Practicing ArchitecturePracticing Architecture
Architecture Firm Billings Continue Resurgence into New Year
More than one-third of firms report that time for project design phase has decreased
By Jennifer Riskus
Business conditions continued to strengthen at architecture firms in January, as the AIA’s Architecture Billings Index (ABI) climbed to 54.2, signifying the strongest growth in five and a half years. The index’s seasonal adjustment factors were revised in January, leading to some revisions in the historical data, but the overall trend of the last six months remained the same, with firm billings growing every month. Inquiries into new projects also remained strong in January, and firms reported a strong increase in the value of new design/design-build contracts.
Architecture firm billings continued to grow at firms in all regions of the country in January, with business conditions remaining strongest in the Midwest. Another impact of the revision of seasonal adjustment factors is that scores for firms located in the West were revised upwards for the last several months, and now show that billings growth there has been occurring consistently since last summer, following several years of severe weakness. And firms of all specializations reported an increase in firm billings in January, with growth remaining strongest at firms with a residential specialization.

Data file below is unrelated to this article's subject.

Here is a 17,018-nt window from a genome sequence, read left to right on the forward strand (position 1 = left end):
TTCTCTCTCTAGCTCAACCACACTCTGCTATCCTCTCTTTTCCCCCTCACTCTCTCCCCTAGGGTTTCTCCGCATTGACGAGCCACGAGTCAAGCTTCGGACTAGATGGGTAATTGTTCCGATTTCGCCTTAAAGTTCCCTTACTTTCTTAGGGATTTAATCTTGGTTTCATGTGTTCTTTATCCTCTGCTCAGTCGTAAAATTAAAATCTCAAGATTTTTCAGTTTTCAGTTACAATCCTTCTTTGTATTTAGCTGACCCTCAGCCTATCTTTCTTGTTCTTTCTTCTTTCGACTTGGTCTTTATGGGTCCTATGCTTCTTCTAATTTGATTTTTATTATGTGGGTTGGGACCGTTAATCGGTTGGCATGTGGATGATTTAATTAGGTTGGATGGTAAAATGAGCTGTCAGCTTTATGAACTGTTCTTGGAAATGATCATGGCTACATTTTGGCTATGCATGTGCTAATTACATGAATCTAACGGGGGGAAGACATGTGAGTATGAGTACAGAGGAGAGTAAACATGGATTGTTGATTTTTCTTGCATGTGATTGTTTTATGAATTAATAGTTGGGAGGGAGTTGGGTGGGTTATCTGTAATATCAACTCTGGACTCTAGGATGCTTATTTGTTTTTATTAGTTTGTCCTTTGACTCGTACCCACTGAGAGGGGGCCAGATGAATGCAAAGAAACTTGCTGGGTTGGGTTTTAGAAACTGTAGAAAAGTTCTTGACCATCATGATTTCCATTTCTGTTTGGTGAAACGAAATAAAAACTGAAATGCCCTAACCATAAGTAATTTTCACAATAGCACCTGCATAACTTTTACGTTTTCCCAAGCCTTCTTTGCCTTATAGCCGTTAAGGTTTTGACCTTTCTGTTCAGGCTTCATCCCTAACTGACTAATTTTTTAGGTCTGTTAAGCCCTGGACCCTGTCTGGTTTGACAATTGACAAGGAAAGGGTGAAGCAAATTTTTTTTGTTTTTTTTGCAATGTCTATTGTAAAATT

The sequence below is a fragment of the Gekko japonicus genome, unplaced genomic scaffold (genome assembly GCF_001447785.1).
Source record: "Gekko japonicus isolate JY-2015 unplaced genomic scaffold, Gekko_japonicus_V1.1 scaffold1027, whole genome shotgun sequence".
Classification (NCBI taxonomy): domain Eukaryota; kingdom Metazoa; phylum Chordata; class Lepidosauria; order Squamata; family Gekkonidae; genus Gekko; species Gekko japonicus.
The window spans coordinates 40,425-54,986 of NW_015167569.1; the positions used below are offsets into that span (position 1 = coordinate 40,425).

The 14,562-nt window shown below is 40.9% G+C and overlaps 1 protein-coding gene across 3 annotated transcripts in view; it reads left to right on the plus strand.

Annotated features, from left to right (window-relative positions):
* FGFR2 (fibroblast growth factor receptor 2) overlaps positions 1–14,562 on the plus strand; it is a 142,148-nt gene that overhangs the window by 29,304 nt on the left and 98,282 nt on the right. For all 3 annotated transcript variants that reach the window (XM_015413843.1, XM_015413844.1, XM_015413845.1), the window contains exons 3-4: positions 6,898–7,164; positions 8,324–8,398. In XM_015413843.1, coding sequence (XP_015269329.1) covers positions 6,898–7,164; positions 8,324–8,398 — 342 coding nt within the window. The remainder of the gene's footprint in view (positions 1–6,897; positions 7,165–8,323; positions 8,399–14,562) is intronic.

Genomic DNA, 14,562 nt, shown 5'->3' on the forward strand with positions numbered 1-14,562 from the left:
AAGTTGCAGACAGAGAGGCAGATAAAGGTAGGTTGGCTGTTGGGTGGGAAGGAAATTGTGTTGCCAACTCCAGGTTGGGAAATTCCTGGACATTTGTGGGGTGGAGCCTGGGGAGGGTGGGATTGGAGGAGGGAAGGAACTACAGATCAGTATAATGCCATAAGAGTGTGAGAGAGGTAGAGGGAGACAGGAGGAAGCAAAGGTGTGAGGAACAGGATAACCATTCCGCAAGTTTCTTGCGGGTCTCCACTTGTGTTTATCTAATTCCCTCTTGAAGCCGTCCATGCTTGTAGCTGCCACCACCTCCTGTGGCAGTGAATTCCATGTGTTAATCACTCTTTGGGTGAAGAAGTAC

Architecture services employment on the rise
Evidence of improving conditions can also be found in the general economy, as nonfarm payroll employment grew once again in January, with 157,000 positions added. A major contributor to this increase was construction hiring, as there have been steady gains in that sector for the last several months. Architecture services employment has also been on the rise recently, reaching 156,000 in December (the most recent data available), its highest level in two and a half years. Along with these payroll gains, the Thomson Reuters/University of Michigan Surveys of Consumer Sentiment reported an increase in consumer confidence in January, a rebound from concerns in late 2012 about the fiscal cliff. However, consumers remain slightly less optimistic than they were a year ago, and the only people currently reporting significant improvements to their personal finances and perceptions of the wider economy are ones with an annual household income above $75,000.
Time for design
This month’s special practice question asked survey panelists if they had seen any recent changes in the length of time required for project design activities. Just over one third (37 percent) indicated that the design phase for a typical project has decreased over the last two years, while just over one quarter (27 percent) reported that it had increased. The remainder said that it had stayed the about the same. A slightly higher share of firms with a residential specialization indicated that the design phase has increased (31 percent), while 40 percent of firms with an institutional specialization found that it had decreased in the last two years.